The last time the federal government imposed martial law was in Hawaii in 1941 after the Japanese attack on Pearl Harbor.

Even if such conditions existed in a part of the U.S., the president would have to get congressional approval to use the military, said Joseph Nunn, a fellow at the Brennan Center for Justice and author of an exhaustive study on martial law in America. 

"If the president and Congress disagree, Congress wins, unless the Constitution gives the president ‘conclusive and preclusive’ authority over the issue. And in the case of martial law, it’s the opposite of conclusive and preclusive," Nunn said.

And if a president attempted to unilaterally impose martial law to secure a second term for himself in the absence of an invasion or rebellion?

"We have a technical term for that," said Feldman. "It’s called a coup d’etat. It would be criminal."

Our ruling

Social media posts say that a 2018 executive order gives Trump the power to impose martial law. 

Six scholars of constitutional law and presidential power told us that the executive order doesn’t give the president the power to impose martial law. 

Under the Constitution, the president does not have the power to unilaterally impose martial law. 

We rate this Pants on Fire!

Our Sources

Brennan Center for Justice, Martial law in the United States: Its meaning, its history, and why the president can’t declare it, Aug. 20, 2020

Email interview with Bernadette Meyler, Carl and Sheila Spaeth Professor of Law at Stanford Law School, Dec. 17, 2020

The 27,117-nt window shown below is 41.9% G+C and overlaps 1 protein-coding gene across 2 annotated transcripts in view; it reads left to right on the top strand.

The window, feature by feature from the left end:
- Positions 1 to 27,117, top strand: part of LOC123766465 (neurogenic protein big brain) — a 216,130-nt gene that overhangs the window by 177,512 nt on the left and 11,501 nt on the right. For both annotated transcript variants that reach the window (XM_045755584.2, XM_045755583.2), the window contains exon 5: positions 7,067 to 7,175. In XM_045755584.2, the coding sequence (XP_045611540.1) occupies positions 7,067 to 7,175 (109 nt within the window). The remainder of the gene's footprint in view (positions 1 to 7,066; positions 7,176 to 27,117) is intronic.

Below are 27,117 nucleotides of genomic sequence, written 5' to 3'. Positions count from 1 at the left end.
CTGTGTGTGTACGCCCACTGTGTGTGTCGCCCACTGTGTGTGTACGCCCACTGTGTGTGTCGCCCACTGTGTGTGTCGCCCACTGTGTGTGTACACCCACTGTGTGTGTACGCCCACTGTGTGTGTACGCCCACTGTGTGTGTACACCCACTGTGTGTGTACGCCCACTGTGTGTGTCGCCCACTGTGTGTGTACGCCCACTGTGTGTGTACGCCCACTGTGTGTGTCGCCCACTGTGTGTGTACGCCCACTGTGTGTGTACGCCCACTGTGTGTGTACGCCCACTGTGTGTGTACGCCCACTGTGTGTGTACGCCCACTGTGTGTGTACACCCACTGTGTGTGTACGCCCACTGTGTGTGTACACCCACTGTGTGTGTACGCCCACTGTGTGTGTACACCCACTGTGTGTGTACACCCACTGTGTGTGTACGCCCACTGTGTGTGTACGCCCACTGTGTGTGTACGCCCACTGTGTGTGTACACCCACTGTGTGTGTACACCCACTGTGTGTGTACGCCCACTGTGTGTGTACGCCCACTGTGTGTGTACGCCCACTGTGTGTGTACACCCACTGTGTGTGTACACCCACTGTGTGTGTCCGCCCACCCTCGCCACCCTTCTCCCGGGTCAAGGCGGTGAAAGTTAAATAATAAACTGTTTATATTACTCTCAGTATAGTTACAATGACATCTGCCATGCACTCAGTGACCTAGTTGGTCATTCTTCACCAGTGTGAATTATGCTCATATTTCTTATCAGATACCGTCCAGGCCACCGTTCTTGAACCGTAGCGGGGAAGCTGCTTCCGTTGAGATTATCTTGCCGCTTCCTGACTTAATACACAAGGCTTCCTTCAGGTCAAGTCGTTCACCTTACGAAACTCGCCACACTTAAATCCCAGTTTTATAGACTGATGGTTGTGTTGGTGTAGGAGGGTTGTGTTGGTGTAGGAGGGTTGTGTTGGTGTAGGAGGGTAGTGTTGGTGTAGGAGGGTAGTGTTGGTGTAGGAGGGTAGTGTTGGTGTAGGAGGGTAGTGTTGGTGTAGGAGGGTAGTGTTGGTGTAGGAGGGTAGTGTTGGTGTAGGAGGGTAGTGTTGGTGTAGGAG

Email interview with Daniel Kobil, law professor at Capital University Law School, Dec. 17, 2020

Email interview with Stephen Vladeck, Charles Alan Wright Chair in Federal Courts at the University of Texas School of Law, Dec. 17, 2020

Interview with Chris Edelson, assistant professor of government at American University, Dec. 17, 2020

Interview with Joseph Nunn, Liberty and National Security Fellow at the Brennan Center for Justice, Dec. 17, 2020

Interview with Noah Feldman, Felix Frankfurter Professor of Law at Harvard Law School, Dec. 17, 2020

Washington Post, Republican contender for Va. governor says Trump should declare martial law, Dec. 15, 2020

The White House, Executive Order on Imposing Certain Sanctions in the Event of Foreign Interference in a U.S. Election, Sep. 12, 2018

PolitiFact, Fact-checking false claims about the 2020 election, Nov. 19, 2020

Browse the Truth-O-Meter

More by Noah Y. Kim

No, a 2018 executive order doesn't allow Trump to unilaterally impose martial law

Support independent fact-checking.
Become a member!

In a world of wild talk and fake news, help us stand up for the facts.

Sign me up